A well-known and groundbreaking gay athlete has spoken out about transgenderism and sports -- and her comments don’t fit the LGBT narrative.
Martina Navratilova, a professional tennis player who came out as a lesbian in 1981, caused a stir in December when she spoke out against biological men competing as women. She deleted those tweets and pledged to study the issue. But in a Feb. 17 article for The Sunday Times, she says her beliefs have only “strengthened” and that it is unfair for biological men to compete as women in sports. Navratilova was an 18-time Grand Slam winner
“To put the argument at its most basic: a man can decide to be female, take hormones if required by whatever sporting organisation is concerned, win everything in sight and perhaps earn a small fortune, and then reverse his decision and go back to making babies if he so desires,” she wrote. “It’s insane and it’s cheating. I am happy to address a transgender woman in whatever form she prefers, but I would not be happy to compete against her. It would not be fair.”
In Connecticut, biological males have won state championships in girls’ track and field. Elsewhere, a biological male who completes as a female won a cycling world championship. That transgender woman, Rachel McKinnon, was required to lower testosterone levels before competing.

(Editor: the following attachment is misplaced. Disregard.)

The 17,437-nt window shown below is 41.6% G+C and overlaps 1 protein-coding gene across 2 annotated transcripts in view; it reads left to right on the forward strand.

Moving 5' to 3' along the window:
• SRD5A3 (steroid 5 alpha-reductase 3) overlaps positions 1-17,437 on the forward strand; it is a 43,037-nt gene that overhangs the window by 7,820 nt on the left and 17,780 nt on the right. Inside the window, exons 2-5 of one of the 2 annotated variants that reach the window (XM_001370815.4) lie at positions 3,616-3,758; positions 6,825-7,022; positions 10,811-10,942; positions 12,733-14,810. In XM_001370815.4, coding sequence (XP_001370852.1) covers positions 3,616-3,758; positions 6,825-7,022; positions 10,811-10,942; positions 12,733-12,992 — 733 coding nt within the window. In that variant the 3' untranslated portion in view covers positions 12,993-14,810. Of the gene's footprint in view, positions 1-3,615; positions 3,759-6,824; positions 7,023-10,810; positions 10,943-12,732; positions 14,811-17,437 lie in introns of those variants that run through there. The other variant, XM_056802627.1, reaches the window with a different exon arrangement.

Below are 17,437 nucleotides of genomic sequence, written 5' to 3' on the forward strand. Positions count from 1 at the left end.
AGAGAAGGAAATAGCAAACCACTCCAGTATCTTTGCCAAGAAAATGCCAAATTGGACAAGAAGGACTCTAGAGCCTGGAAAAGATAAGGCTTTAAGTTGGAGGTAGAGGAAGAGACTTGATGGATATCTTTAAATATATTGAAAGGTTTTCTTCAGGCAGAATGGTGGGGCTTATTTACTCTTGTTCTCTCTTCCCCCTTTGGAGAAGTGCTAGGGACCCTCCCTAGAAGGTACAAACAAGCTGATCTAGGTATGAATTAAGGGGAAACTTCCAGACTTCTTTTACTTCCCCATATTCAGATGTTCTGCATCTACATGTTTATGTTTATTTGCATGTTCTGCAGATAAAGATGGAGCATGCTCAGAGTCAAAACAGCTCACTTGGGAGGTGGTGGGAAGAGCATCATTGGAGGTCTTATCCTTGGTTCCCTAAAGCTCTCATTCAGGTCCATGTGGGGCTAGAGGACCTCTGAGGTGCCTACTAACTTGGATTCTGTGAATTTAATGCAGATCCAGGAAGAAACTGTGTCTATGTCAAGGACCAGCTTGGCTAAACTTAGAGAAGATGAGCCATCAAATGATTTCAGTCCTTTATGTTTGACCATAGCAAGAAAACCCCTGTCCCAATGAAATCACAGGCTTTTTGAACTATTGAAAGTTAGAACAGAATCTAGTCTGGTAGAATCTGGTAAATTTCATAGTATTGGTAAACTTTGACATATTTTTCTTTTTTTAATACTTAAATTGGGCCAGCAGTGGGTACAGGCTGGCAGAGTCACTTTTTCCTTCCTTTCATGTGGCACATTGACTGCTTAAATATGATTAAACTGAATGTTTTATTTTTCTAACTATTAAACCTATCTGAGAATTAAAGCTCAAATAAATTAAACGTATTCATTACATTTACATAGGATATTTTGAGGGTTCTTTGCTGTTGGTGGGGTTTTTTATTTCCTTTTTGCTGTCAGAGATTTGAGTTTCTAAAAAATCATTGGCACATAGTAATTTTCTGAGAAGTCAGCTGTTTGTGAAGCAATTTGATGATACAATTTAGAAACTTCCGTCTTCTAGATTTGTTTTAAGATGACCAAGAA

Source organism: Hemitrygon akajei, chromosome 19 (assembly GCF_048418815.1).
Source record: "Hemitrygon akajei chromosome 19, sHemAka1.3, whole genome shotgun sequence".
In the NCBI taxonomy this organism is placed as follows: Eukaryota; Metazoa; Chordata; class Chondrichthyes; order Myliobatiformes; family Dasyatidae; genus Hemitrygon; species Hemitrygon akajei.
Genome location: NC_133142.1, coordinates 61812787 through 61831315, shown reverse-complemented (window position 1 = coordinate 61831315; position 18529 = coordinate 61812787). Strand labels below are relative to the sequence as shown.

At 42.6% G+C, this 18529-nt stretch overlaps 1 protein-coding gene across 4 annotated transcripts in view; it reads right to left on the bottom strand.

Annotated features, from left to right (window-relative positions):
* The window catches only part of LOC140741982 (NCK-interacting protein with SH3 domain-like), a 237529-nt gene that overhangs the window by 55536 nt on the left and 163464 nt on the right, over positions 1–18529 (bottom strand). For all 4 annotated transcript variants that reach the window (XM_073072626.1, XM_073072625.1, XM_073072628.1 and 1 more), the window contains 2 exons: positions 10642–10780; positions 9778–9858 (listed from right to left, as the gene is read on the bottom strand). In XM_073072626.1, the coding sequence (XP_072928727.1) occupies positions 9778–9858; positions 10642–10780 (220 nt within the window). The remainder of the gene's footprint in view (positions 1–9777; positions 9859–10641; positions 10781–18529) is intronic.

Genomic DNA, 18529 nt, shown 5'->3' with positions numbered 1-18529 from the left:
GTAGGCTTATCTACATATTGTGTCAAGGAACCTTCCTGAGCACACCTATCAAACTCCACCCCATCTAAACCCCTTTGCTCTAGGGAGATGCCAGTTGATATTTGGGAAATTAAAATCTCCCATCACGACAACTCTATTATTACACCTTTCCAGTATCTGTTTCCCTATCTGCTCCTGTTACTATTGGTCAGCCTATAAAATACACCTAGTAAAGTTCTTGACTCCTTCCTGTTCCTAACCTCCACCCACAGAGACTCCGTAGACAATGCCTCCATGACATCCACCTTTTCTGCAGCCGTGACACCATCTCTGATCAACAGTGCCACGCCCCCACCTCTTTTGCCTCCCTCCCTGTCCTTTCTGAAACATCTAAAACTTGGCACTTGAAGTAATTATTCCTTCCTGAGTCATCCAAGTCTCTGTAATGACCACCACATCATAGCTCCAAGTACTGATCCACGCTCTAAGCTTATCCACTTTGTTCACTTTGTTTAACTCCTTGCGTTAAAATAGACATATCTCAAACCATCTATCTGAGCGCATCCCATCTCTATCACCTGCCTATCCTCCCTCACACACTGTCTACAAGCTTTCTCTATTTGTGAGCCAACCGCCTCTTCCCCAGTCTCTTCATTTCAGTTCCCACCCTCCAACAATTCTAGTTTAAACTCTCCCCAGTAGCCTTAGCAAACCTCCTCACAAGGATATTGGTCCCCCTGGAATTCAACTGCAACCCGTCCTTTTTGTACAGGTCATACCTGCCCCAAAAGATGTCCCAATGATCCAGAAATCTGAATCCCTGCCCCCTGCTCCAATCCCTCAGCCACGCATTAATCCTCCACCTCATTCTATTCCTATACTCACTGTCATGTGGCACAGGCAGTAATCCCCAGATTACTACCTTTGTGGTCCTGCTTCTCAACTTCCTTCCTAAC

Navratilova, though, says men who compete as women have life-long natural advantages even if they do lower their testosterone levels.
“Simply reducing hormone levels -- the prescription most sports have adopted -- does not solve the problem,” Navratilova wrote. “A man builds up muscle and bone density, as well as a greater number of oxygen-carrying red blood cells, from childhood. Training increases the discrepancy. Indeed, if a male were to change gender in such a way as to eliminate any accumulated advantage, he would have to begin hormone treatment before puberty. For me, that is unthinkable.”
Men, she added, are winning championships as females that they never could have won as males.
“Hundreds of athletes who have changed gender by declaration and limited hormone treatment have already achieved honours as women that were beyond their capabilities as men, especially in sports in which power rather than skill is paramount,” Navratilova wrote. “McKinnon is just one example. That may uphold the International Olympic Committee’s charter, which holds that ‘the practice of sport is a human right’, but it is surely unfair on women who have to compete against people who, biologically, are still men.”
Navratilova concluded by urging transgender supporters not to call her names. She bemoaned the “growing tendency among transgender activists to denounce anyone who argues against them and to label them all as ‘transphobes.’”
“That’s just another form of tyranny,” she wrote. “I’m relatively tough and was able to stand up for myself in my Twitter exchange with McKinnon, but I worry that others may be cowed into silence or submission.”
Michael Foust is a freelance writer. Visit his blog, MichaelFoust.com.
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